Rylee has been enrolled for about four months. "Every day she is showing me something that she has learned," her mother said.
"Our mission does not say that we will serve only the low-income population," Mrs. Scheuer pointed out. "Our mission says we will serve working and student parents of Toledo. But because of where our locations are, we've always served the working poor of Toledo."
Administrative offices and a center for babies ages 6 weeks to 2 years are at 2211 Jefferson. The location at 219 Southard Ave. is for children 3 through 5, and one at 2902 Stickney Ave. has infants, toddlers, and preschoolers ages 6 weeks to 5 years. The newest location is at 1300 Jefferson and serves infants and toddlers whose moms are students at the Polly Fox Academy for pregnant and parenting teens in 7th through 12 grades.
A total of about 175 children are in Toledo Day Nursery's care on any given day. Because of turnover, the centers serve about 350 children a year. "Some of our parents are pretty transient," Mrs. Scheuer said.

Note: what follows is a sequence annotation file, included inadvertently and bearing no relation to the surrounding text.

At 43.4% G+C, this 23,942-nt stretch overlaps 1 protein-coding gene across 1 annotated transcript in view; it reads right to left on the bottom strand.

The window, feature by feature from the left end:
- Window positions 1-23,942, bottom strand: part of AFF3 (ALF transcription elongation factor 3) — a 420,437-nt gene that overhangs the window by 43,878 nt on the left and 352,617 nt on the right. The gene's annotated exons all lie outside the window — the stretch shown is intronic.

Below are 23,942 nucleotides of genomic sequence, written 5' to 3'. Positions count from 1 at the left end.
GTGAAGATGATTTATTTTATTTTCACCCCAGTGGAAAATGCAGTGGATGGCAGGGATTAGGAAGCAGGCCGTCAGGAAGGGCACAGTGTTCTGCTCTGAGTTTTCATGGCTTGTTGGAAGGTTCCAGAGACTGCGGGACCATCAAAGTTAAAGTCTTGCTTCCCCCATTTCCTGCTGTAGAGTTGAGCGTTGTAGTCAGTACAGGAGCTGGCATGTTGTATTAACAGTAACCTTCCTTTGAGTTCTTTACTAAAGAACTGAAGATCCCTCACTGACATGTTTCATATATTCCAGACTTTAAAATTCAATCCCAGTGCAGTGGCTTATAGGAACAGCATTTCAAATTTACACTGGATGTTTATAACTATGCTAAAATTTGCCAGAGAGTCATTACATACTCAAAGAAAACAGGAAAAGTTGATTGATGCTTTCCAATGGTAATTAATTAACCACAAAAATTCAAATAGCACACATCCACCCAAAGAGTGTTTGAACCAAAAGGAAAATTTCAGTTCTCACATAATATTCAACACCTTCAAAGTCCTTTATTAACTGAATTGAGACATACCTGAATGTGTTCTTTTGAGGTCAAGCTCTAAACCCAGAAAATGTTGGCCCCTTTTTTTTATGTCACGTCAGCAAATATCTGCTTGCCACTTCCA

Like the philanthropists and civic-minded citizens who established the Adams Street Mission long ago, donors still help pay the bills today. Mrs. Scheuer said about 23 percent of the nursery's funds come from United Way. Government funding makes up about 50 percent, and parents pay about 12 percent.
"The rest we raise through individual and corporate donations, grant writing, and special events such as the garden tour," Mrs. Scheuer said.
Called "In Another Garden," the tour returns for its 11th year from 8 a.m. to 5 p.m. Saturday, this time featuring gardens along Riverhills Lane off Corey Road in Sylvania Township. (See Wednesday's Peach section for details.)
The annual tour attracts 800 to 900 people and raises $25,000 to $30,000 for quality child care that Mrs. Scheuer believes is good for everyone - not just the Toledo Day Nursery children and parents. She said that although Toledo Day Nursery has not done follow-up studies, research by others has shown lasting benefits of "gold-standard" programs - those that include such things as developmental and health screenings, parent education, low staff-to-children ratios, and individualized curriculum.